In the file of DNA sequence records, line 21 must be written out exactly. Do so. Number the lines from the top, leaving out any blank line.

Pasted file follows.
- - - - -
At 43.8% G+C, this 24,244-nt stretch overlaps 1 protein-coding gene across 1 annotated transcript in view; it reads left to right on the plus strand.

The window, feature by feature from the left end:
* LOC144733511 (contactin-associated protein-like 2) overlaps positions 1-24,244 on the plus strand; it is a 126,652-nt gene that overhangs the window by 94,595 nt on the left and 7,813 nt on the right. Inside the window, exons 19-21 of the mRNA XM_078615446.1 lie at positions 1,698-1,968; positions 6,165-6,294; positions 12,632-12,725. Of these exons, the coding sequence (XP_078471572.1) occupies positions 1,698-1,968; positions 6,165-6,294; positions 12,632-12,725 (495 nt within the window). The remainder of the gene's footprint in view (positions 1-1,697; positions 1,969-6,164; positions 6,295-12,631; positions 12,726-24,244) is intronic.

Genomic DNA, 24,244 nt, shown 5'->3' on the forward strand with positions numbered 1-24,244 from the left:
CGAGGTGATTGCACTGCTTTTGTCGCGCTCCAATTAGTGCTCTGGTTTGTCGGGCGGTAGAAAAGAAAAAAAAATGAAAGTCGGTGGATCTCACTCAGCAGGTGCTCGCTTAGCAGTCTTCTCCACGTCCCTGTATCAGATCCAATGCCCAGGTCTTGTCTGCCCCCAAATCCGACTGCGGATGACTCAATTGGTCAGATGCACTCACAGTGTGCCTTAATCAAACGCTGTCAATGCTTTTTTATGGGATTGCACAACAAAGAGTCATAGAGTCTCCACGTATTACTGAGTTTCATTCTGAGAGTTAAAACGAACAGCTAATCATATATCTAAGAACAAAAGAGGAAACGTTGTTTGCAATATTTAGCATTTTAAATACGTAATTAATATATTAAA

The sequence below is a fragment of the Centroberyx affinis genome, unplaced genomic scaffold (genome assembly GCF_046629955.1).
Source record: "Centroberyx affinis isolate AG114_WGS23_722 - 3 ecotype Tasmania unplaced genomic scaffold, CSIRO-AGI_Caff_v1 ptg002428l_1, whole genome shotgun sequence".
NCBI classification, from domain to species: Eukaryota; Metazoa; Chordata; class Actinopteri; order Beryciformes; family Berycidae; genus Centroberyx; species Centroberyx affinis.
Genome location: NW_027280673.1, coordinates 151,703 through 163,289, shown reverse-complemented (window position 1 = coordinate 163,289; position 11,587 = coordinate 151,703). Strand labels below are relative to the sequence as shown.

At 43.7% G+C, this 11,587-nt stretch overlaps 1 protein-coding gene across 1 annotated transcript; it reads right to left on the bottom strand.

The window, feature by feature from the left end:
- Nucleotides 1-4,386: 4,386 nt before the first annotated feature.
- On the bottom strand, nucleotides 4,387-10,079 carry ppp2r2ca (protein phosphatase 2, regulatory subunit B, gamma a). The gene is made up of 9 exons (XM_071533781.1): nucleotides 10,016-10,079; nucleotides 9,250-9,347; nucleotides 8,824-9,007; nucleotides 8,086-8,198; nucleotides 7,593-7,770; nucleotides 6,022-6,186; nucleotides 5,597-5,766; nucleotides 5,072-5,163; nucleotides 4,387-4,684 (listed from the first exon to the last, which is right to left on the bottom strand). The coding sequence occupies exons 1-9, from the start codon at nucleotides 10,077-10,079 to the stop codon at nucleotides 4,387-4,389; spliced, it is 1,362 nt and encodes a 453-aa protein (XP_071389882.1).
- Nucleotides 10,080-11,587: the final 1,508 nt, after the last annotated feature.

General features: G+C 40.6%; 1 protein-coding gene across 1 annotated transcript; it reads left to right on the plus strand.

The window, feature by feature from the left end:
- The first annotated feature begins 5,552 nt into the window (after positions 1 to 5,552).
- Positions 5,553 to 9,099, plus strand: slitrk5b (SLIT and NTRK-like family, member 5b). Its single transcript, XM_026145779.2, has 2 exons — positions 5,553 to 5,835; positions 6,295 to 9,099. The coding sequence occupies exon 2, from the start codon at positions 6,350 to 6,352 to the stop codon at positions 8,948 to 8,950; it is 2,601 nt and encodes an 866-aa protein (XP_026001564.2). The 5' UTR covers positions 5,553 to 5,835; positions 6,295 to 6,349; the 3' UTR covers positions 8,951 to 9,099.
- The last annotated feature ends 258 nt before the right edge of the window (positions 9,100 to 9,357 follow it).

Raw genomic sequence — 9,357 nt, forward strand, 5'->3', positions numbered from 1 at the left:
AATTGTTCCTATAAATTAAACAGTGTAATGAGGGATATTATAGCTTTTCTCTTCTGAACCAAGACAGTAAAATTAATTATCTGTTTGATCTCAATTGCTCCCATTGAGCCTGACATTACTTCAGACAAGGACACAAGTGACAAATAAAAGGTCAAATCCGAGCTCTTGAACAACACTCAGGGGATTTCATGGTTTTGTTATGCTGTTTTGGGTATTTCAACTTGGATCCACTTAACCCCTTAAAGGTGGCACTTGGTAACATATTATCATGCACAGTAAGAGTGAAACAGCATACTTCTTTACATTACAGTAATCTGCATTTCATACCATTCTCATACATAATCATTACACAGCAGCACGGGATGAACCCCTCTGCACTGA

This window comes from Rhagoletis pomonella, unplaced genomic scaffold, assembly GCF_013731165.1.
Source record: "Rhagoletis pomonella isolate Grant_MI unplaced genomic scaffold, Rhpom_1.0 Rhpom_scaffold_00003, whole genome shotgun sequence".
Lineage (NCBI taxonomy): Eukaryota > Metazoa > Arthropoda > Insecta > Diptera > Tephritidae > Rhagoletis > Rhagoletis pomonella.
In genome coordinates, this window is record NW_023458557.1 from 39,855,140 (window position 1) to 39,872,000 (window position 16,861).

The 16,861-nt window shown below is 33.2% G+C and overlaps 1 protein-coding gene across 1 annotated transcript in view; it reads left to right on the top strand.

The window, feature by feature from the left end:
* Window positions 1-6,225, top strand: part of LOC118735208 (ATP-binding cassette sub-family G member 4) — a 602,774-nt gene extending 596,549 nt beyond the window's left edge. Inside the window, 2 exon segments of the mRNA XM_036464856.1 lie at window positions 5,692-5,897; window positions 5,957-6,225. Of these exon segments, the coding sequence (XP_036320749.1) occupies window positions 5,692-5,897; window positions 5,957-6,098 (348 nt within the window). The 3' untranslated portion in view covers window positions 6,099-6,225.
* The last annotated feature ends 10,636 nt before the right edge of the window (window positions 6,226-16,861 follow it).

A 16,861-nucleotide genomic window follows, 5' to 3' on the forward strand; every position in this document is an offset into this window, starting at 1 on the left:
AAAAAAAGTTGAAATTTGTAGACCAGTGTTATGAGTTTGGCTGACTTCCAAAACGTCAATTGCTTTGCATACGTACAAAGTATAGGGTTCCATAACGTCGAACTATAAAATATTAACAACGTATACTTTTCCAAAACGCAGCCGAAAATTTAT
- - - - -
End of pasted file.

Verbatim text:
AATTGTTCCTATAAATTAAACAGTGTAATGAGGGATATTATAGCTTTTCTCTTCTGAACCAAGACAGTAAAATTAATTATCTGTTTGATCTCAATTGCTCCCATTGAGCCTGACATTACTTCAGACAAGGACACAAGTGACAAATAAAAGGTCAAATCCGAGCTCTTGAACAACACTCAGGGGATTTCATGGTTTTGTTATGCTGTTTTGGGTATTTCAACTTGGATCCACTTAACCCCTTAAAGGTGGCACTTGGTAACATATTATCATGCACAGTAAGAGTGAAACAGCATACTTCTTTACATTACAGTAATCTGCATTTCATACCATTCTCATACATAATCATTACACAGCAGCACGGGATGAACCCCTCTGCACTGA